Buying original pieces for a new home can be daunting. Why not tap into the work of five young cutting edge designers to give your apartment that ‘wow’ factor - from recycled plastics, computer-generated wall hangings, inventive woodwork, printed leather rugs to ‘posh’ pots?
Adam Fairweather and Rosalie McMillan set up Smile Plastics in 2015, launching at Tent during the London Design Festival the same year. They turn plastic waste into rigid boards with a distinctive flecked, mottled or streaked appearance, with shades from inky through white to brilliant colours.
“Our materials are 100% recycled and recyclable, handmade in the UK, and each piece is unique,” says Rosalie. “And our boards have exquisite narrative and detail – often you can see the plastic’s past life – a barcode perhaps, or foil from a yoghurt pot.”
Clients include Stella McCartney, Christian Dior, Selfridges, and Liberty. Adam adds: “There are still no other businesses in the UK making such high-quality panels from 100% recycled plastics.”
Now the couple has a table whose top is made from a beautiful fragmented mix of plastic bottles, yoghurt cartons and plant pots available from Heal’s as part of its annual Heal’s Discovers collection.
Is embroidery a dying art? Consider Jacky Puzey using a huge flat-bed digital machine to transform the ancient craft. She makes heavily-textured, one-off textiles for screens, wall hangings, and, most recently, upholstery. “I’m a digital artisan,” she reflects. “I use computers to work out designs, and to control my embroidery machine and laser cutter – but first comes hand-drawn artwork. I may also stitch final details by hand, perhaps adding fur, feathers, lace or organza.” Jacky, who graduated with a PhD in fashion, textiles and visual culture from Bath Spa University in 2014, originally trained in fine art, working in installations and photography and later costume and pattern-cutting.
Jacky’s bold panels typically feature flowers, animals and birds, wild and unrestrained. Inspiration comes from the many places she’s lived, including Kenya and Panama. At the prestigious Decorex interiors’ show this autumn, Jacky is showing new cocktail chairs made in close collaboration with upholsterer Leighanne Treadwell, founder of the Bristol Upholstery Collective.
Young woodworker Charles Dedman trained in design at Kingston University, followed by a course in furniture-making at Chichester College. He won a Design Guild Mark for his elegant Windsor-style chair for the Arden range at Sitting Firm.
Charles uses the phrase “craft tech” to describe the way many designer-makers operate today. “We are updating traditional processes with modern tooling, such as CNC (computer numeric control). However traditional techniques are still appropriate - for finishing, for example.”
The Zapotec range, launching at the London Design Fair this autumn is a case in point. Cupboard doors are an update on the elaborate hand-craft of marquetry. The triangular design with its pretty blue veneers, was inspired by Mexican folk art, as seen on a rug. The pieces are cut by laser then meticulously glued into place.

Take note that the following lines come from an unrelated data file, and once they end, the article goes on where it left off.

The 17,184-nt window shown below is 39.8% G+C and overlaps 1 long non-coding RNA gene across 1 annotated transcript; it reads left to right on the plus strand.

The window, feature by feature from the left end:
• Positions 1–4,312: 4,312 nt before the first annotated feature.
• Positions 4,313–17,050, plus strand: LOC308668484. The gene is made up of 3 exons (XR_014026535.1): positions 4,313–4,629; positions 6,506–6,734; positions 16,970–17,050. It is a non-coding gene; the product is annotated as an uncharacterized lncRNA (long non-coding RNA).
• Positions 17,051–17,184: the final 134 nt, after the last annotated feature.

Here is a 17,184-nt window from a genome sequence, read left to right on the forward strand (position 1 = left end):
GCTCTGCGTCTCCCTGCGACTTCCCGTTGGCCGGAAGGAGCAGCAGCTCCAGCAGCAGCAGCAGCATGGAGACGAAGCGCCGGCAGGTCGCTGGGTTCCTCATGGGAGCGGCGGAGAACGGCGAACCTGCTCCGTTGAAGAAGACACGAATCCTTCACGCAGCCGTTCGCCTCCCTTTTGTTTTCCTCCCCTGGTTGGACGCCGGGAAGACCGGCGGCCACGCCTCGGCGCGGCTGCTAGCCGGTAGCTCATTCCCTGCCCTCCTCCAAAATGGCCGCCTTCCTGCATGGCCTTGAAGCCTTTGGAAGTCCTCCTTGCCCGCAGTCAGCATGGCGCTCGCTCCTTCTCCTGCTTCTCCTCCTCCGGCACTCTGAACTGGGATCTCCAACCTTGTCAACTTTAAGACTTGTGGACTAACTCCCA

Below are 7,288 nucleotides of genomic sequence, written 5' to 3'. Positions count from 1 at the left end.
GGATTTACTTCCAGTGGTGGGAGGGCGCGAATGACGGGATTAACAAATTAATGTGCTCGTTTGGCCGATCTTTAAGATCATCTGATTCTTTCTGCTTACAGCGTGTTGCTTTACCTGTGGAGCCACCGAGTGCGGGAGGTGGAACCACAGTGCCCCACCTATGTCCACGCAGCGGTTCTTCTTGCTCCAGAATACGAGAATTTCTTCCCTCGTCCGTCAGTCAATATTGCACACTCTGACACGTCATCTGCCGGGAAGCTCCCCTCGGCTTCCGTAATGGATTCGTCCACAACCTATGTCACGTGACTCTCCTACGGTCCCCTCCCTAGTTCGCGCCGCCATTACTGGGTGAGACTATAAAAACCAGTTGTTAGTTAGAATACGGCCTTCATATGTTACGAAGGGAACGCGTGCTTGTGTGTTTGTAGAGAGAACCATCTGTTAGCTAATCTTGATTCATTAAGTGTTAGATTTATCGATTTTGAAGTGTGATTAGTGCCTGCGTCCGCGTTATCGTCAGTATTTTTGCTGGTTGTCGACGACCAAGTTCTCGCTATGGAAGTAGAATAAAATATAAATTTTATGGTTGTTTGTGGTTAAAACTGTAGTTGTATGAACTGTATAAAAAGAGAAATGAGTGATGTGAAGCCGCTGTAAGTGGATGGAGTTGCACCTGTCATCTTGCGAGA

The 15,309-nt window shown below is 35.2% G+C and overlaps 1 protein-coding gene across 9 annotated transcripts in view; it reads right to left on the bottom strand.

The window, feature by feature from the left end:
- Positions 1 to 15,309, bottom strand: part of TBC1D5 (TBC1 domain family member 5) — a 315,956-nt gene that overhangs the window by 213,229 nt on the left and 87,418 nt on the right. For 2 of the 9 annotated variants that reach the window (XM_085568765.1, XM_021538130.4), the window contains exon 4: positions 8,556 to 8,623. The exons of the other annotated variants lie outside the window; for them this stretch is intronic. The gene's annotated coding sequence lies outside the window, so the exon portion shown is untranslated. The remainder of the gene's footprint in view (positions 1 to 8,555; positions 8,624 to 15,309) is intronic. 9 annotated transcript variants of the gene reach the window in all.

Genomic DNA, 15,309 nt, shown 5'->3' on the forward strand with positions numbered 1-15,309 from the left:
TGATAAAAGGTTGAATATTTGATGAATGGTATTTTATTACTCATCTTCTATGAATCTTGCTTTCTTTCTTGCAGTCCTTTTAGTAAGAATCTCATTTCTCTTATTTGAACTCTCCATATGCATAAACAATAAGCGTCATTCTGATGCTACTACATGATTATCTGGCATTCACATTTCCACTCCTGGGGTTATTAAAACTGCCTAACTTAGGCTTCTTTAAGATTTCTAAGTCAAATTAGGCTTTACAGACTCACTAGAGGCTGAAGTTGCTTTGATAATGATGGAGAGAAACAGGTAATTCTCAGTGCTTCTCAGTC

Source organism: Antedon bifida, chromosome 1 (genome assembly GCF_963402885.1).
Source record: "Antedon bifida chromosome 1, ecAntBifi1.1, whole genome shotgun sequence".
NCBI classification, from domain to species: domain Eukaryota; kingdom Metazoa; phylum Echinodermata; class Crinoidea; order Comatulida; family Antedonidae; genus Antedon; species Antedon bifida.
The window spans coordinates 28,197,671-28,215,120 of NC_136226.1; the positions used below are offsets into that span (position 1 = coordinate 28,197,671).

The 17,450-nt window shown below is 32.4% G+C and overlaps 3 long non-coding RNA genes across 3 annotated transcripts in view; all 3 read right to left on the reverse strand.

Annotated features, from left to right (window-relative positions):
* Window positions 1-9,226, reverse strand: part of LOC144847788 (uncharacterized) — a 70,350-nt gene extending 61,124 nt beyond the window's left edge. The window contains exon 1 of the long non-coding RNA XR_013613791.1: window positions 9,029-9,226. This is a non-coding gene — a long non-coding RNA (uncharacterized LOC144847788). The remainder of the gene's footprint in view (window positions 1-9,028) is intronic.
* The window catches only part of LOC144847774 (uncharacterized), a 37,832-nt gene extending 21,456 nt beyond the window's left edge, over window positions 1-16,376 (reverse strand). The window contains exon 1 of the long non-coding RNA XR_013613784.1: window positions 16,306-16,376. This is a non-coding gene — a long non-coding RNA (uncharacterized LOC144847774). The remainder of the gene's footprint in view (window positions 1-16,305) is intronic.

Alice Howard-Graham’s mother was the late painter Anne Howard who fostered this young printer’s passion for art and design as she grew up on the South Downs in West Sussex.
As a new graduate, her breakthrough was winning “the people’s choice” award at Interiors Birmingham in 2012 for her striking patterns inspired by constructivism and abstract art. Five years of hard slog followed, working as a material and print designer for Paul Smith, House of Hackney and Jaguar Land Rover, while doing an MA at the Royal College of Art. “This provided vital time for experimentation,” she says. Last year she opened her own business, and now sells her innovative printed leather to Heal’s, as rugs and huge printed totes. Her designs have been inspired by her aerial photography taken from a hot air balloon over Petworth. But digital printing onto leather has been a challenge. “In particular I discovered there are many quality and pigmentation variations between different leathers and how they responded to different processes.”
“I just fell in love with clay right from the beginning,” says ceramicist Hannah Tounsend, who started her own business in 2015, winning the One Year On Award at the New Designers show in Islington in the same year. Hannah has a BA and a MA from De Montfort University. “Everything I tried I wanted to develop further and the more I understood the more I wanted to understand. There never seem to be enough hours in the day to explore all the possibilities of this amazing material.”
Hannah’s pots are a “hybrid way of making” that combines throwing with moulding, enhanced with many-layered prints.
Hannah’s studio is conveniently attached to her cottage. Retaining its original wooden cupboards and fireplace, it was formerly the village “reading room.”
What are Hannah’s inspirations? “I love to walk on the beach and see the layered landscapes and the sea-washed, weatherworn surfaces of the British coastline.” And even pebbles can come in handy. “I choose ones that fit well in my hand with nicely rounded edges and use them to make marks in the clay.” Hannah will be showing three huge commissioned vessels at the British Ceramic Biennial at the end of September.
Photo credit: Barbara Chandler is a photographer and design writer for the Evening Standard